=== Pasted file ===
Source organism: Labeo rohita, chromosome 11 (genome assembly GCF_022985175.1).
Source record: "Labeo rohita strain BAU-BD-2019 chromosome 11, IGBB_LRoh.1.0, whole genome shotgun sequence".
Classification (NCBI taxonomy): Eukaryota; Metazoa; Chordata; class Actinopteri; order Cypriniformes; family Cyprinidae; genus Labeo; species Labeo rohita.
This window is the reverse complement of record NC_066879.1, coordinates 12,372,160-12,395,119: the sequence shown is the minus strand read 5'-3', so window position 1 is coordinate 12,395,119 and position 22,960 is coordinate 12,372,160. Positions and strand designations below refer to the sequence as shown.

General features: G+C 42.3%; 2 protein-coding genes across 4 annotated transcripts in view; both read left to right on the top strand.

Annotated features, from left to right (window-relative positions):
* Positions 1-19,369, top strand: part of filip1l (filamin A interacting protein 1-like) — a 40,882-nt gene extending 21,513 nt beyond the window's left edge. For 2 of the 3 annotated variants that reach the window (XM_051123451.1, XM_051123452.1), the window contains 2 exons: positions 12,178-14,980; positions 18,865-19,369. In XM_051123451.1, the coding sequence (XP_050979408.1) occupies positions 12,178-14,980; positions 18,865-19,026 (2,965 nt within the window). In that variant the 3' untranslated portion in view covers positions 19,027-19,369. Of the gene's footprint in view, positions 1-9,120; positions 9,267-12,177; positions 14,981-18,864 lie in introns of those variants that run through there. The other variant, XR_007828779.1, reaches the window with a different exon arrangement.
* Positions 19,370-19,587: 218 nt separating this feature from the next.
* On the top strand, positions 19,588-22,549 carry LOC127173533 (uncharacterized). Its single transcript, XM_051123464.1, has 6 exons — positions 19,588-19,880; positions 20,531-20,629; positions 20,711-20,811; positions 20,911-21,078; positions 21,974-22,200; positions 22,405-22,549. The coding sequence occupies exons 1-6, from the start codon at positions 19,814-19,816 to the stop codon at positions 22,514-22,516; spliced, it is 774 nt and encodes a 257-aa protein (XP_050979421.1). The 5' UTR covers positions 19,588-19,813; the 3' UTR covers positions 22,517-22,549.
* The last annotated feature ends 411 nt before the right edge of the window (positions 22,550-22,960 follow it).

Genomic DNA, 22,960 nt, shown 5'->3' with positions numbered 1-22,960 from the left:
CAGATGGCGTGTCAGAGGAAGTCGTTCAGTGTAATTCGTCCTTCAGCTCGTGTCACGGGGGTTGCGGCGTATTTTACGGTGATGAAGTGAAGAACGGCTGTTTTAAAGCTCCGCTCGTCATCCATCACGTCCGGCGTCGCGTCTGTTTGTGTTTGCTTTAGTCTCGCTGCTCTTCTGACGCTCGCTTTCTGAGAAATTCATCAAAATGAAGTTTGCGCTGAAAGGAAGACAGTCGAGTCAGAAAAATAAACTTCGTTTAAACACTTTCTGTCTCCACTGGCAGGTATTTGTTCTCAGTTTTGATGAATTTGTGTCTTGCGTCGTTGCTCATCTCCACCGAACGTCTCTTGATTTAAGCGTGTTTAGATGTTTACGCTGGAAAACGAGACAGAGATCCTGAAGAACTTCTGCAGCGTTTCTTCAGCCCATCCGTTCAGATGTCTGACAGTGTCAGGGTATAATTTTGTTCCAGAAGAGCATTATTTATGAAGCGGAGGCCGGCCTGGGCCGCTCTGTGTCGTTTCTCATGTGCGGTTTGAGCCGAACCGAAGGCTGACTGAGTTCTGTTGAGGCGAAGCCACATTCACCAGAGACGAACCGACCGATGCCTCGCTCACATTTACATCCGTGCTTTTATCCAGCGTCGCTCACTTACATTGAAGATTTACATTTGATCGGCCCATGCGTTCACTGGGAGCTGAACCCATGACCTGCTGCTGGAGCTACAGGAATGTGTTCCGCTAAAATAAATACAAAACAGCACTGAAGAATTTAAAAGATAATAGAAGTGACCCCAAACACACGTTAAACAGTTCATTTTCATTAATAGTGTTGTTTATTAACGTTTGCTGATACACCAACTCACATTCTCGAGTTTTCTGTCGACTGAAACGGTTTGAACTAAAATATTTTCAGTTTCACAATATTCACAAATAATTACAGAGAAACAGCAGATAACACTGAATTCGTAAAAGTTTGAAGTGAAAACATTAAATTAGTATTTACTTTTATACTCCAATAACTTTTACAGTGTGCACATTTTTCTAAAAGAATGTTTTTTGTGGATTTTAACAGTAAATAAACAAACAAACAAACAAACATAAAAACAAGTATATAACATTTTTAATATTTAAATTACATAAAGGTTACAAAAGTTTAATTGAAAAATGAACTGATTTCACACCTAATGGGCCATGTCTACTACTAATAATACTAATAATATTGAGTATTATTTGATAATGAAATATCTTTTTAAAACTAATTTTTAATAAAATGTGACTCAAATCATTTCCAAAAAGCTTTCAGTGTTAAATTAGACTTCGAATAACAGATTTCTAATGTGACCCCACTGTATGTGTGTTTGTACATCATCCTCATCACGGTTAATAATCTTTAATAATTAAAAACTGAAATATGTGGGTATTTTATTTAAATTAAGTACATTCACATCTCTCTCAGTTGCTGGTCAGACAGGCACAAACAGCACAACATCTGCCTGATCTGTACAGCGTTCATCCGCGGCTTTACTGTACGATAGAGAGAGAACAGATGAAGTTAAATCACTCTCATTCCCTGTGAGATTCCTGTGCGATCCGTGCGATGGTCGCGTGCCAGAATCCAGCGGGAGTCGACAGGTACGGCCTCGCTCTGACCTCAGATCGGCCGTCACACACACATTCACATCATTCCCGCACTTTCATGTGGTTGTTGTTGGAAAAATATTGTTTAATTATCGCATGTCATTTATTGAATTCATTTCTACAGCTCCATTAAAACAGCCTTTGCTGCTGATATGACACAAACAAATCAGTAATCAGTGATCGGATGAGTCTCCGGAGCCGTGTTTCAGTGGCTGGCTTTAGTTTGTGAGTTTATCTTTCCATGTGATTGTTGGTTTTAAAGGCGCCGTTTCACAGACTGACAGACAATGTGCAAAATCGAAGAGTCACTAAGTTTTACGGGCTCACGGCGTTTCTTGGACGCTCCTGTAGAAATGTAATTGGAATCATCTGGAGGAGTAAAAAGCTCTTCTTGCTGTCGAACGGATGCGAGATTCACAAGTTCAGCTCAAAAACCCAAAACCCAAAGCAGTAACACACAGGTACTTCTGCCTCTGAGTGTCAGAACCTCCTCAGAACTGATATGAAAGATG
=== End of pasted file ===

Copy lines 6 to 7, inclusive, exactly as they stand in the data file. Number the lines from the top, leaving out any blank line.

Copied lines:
Annotated features, from left to right (window-relative positions):
* Positions 1-19,369, top strand: part of filip1l (filamin A interacting protein 1-like) — a 40,882-nt gene extending 21,513 nt beyond the window's left edge. For 2 of the 3 annotated variants that reach the window (XM_051123451.1, XM_051123452.1), the window contains 2 exons: positions 12,178-14,980; positions 18,865-19,369. In XM_051123451.1, the coding sequence (XP_050979408.1) occupies positions 12,178-14,980; positions 18,865-19,026 (2,965 nt within the window). In that variant the 3' untranslated portion in view covers positions 19,027-19,369. Of the gene's footprint in view, positions 1-9,120; positions 9,267-12,177; positions 14,981-18,864 lie in introns of those variants that run through there. The other variant, XR_007828779.1, reaches the window with a different exon arrangement.